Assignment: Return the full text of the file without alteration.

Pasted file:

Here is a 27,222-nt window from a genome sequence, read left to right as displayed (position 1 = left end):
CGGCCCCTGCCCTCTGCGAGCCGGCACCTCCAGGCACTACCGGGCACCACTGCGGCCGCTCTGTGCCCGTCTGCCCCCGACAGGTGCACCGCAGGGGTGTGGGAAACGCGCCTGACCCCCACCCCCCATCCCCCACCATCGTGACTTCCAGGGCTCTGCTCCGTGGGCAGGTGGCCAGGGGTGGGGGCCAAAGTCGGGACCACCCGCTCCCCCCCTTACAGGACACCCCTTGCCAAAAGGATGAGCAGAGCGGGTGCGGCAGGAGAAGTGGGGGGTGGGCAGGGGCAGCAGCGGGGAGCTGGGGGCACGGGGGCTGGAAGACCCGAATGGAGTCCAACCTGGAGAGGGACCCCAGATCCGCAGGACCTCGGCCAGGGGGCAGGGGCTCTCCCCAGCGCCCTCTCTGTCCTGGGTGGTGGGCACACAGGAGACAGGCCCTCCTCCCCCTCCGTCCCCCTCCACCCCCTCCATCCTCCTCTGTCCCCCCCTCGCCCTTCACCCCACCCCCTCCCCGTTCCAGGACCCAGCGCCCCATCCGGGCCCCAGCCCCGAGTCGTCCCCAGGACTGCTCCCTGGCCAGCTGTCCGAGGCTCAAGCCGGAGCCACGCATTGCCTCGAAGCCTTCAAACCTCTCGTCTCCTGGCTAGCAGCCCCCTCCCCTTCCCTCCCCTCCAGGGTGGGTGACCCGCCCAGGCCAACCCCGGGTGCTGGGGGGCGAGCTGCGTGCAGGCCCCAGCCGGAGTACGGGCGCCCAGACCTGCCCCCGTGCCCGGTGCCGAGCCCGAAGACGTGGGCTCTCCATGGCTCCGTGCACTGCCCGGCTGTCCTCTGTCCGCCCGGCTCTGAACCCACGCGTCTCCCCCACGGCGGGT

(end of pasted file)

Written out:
Here is a 27,222-nt window from a genome sequence, read left to right as displayed (position 1 = left end):
CGGCCCCTGCCCTCTGCGAGCCGGCACCTCCAGGCACTACCGGGCACCACTGCGGCCGCTCTGTGCCCGTCTGCCCCCGACAGGTGCACCGCAGGGGTGTGGGAAACGCGCCTGACCCCCACCCCCCATCCCCCACCATCGTGACTTCCAGGGCTCTGCTCCGTGGGCAGGTGGCCAGGGGTGGGGGCCAAAGTCGGGACCACCCGCTCCCCCCCTTACAGGACACCCCTTGCCAAAAGGATGAGCAGAGCGGGTGCGGCAGGAGAAGTGGGGGGTGGGCAGGGGCAGCAGCGGGGAGCTGGGGGCACGGGGGCTGGAAGACCCGAATGGAGTCCAACCTGGAGAGGGACCCCAGATCCGCAGGACCTCGGCCAGGGGGCAGGGGCTCTCCCCAGCGCCCTCTCTGTCCTGGGTGGTGGGCACACAGGAGACAGGCCCTCCTCCCCCTCCGTCCCCCTCCACCCCCTCCATCCTCCTCTGTCCCCCCCTCGCCCTTCACCCCACCCCCTCCCCGTTCCAGGACCCAGCGCCCCATCCGGGCCCCAGCCCCGAGTCGTCCCCAGGACTGCTCCCTGGCCAGCTGTCCGAGGCTCAAGCCGGAGCCACGCATTGCCTCGAAGCCTTCAAACCTCTCGTCTCCTGGCTAGCAGCCCCCTCCCCTTCCCTCCCCTCCAGGGTGGGTGACCCGCCCAGGCCAACCCCGGGTGCTGGGGGGCGAGCTGCGTGCAGGCCCCAGCCGGAGTACGGGCGCCCAGACCTGCCCCCGTGCCCGGTGCCGAGCCCGAAGACGTGGGCTCTCCATGGCTCCGTGCACTGCCCGGCTGTCCTCTGTCCGCCCGGCTCTGAACCCACGCGTCTCCCCCACGGCGGGT